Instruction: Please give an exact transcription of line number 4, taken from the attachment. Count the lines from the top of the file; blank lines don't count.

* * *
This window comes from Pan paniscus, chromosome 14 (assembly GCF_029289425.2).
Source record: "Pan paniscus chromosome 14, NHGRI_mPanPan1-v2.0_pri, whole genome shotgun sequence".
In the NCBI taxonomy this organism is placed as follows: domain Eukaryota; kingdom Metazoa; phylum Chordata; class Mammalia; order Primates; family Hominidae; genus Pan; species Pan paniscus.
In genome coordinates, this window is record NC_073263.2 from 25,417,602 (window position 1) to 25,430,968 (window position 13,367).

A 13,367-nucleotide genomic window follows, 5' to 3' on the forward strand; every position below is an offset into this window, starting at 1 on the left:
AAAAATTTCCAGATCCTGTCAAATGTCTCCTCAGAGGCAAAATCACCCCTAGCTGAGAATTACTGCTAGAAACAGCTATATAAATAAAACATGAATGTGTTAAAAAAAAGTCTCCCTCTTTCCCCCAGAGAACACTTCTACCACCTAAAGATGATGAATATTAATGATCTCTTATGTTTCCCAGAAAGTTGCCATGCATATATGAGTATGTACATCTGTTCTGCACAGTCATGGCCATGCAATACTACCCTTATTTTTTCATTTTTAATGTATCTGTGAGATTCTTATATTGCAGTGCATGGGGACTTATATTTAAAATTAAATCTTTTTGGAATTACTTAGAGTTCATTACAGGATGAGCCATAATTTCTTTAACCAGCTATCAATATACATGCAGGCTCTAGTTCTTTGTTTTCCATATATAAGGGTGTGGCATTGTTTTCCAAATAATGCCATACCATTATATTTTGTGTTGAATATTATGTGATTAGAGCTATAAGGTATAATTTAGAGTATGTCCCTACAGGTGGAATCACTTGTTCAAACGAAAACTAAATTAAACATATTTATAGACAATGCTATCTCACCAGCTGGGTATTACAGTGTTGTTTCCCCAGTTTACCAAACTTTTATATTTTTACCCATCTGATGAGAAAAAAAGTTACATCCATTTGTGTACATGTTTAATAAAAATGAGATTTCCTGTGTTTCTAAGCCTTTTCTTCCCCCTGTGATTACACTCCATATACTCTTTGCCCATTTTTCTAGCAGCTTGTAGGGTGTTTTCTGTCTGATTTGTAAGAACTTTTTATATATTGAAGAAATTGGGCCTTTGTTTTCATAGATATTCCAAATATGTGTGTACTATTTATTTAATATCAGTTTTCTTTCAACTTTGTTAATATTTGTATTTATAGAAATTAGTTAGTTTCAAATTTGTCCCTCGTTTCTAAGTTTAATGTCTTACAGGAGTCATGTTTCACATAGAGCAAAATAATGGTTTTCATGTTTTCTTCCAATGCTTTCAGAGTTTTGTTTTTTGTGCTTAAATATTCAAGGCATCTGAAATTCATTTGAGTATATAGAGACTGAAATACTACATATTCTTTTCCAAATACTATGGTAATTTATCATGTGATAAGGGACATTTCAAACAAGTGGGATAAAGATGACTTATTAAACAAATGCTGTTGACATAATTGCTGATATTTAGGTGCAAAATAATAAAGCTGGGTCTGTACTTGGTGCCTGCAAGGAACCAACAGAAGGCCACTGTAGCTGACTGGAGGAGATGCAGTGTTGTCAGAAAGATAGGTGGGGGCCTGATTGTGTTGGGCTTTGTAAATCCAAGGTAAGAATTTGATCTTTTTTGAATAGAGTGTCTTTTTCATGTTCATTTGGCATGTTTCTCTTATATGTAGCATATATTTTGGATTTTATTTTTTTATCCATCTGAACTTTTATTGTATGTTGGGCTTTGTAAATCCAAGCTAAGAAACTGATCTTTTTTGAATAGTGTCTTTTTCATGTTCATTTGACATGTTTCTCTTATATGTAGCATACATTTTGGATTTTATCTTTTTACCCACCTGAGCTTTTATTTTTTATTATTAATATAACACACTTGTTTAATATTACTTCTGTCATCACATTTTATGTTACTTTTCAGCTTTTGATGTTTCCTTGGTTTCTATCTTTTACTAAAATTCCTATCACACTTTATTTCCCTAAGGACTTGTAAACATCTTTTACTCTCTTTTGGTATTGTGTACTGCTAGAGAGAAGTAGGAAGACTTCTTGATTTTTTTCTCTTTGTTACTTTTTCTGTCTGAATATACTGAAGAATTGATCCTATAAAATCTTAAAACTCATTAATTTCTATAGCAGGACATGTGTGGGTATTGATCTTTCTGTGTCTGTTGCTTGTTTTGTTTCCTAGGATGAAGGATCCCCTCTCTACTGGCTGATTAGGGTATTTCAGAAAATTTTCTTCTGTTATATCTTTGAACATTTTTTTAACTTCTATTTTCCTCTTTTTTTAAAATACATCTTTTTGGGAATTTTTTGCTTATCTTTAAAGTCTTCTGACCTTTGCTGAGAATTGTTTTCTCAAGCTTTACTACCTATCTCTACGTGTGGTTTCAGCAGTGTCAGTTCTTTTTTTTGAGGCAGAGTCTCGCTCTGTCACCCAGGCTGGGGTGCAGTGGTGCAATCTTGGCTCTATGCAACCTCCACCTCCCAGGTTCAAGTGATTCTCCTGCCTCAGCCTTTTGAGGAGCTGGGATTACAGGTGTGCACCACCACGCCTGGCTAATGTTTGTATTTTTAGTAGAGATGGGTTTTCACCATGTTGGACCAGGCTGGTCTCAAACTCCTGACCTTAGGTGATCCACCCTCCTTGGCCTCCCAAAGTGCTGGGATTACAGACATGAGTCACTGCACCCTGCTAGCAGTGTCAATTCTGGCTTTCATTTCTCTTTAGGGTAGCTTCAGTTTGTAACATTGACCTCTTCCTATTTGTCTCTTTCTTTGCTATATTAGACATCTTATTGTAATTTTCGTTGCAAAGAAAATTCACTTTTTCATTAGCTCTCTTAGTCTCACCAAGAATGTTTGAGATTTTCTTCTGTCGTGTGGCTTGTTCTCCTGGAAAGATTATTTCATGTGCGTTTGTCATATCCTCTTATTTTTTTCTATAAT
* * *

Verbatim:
In genome coordinates, this window is record NC_073263.2 from 25,417,602 (window position 1) to 25,430,968 (window position 13,367).